JPMorgan Chase & Co will pay over $250 million to settle allegations by US authorities that the bank employed children of important Chinese decision makers to win business, according to Reuters.
The bank will reportedly pay the Securities and Exchange Commission and the Justice Department a combined $200 million, plus $50 million to the Federal Reserve.
There are no individual prosecutions at this time, sources familiar with the matter told Reuters. The bank managed to avoid criminal charges and was able to negotiate a rare nonprosecution agreement.
The SEC first opened an investigation into JPMorgan’s hiring practices in China in 2013.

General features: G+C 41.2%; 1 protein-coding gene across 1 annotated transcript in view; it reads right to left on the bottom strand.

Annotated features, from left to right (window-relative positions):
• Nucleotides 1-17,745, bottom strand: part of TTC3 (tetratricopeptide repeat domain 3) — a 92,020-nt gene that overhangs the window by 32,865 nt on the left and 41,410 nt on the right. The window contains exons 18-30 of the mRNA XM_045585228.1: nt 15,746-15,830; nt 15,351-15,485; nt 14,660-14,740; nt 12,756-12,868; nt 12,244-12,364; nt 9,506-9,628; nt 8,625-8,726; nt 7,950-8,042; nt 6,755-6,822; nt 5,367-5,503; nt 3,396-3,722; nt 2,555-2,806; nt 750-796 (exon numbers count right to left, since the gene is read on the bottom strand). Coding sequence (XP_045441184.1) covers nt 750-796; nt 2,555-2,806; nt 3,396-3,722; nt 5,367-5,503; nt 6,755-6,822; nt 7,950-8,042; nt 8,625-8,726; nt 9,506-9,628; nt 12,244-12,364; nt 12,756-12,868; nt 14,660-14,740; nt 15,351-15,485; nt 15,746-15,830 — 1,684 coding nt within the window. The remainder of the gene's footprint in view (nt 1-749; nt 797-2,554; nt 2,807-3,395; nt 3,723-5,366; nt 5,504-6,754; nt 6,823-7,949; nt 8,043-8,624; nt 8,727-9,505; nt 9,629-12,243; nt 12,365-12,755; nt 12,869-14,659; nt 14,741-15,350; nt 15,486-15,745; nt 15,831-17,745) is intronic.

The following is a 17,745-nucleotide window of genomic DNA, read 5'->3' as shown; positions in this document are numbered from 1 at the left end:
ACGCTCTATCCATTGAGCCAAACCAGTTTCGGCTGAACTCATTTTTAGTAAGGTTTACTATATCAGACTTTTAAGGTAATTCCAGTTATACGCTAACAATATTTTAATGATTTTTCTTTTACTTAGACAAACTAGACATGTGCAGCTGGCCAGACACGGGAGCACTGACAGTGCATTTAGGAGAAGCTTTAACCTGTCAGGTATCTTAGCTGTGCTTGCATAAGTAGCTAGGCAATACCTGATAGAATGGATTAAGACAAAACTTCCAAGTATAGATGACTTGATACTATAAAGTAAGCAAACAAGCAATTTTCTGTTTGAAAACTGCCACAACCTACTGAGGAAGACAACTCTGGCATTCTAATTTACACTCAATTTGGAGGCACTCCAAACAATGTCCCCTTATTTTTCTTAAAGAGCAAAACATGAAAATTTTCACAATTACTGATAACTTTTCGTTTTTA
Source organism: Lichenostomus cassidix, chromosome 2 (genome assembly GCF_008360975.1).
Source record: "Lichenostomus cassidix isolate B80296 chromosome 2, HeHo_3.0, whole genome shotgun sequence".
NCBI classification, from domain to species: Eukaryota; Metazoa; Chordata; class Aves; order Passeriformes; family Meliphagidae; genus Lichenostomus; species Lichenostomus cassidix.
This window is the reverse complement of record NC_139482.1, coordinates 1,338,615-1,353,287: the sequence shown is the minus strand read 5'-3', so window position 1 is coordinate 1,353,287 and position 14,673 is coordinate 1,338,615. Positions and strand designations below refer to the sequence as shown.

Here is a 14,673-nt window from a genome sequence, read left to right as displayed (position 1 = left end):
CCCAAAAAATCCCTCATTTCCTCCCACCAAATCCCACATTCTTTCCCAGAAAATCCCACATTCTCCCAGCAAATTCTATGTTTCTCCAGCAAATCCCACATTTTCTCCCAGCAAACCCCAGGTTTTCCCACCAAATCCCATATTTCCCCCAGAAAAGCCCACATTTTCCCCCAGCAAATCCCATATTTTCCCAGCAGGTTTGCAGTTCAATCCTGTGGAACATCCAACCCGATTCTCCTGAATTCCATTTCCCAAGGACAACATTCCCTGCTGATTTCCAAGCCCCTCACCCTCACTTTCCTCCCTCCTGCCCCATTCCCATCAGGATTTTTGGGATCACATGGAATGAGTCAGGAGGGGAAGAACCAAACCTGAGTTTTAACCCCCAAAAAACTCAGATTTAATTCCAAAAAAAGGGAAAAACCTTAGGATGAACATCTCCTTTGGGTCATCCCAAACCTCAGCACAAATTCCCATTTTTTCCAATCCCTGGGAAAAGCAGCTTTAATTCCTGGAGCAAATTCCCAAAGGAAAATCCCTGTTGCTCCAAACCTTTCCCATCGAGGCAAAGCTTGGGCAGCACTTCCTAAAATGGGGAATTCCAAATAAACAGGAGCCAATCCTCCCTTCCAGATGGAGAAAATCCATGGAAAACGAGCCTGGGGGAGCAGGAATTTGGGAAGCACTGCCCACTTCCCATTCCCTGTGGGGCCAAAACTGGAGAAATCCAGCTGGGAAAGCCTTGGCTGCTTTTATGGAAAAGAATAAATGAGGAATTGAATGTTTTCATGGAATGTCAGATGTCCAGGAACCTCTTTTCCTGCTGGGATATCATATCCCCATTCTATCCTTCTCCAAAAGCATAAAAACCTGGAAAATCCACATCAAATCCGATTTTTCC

The probe sparked debate about whether US business standards should be applied overseas – for decades US investment banks have hired the children of China’s politically connected.
The New York Times reports that JPMorgan employed the children of top Chinese officials who ran state-controlled companies actively looking for banks to help them go public.
The China settlement, first reported by Bloomberg, will finally put to rest the three-year headache for the bank over breaching U.S. anti-bribery laws.
According to Bloomberg, the Justice Department has also launched at least five investigations into other unidentified Wall Street banks over their hiring practices in China as part of an effort to determine if they “hired relatives of influential Chinese officials or executives of state-run enterprises to help obtain business or as a reward for steering business their way.”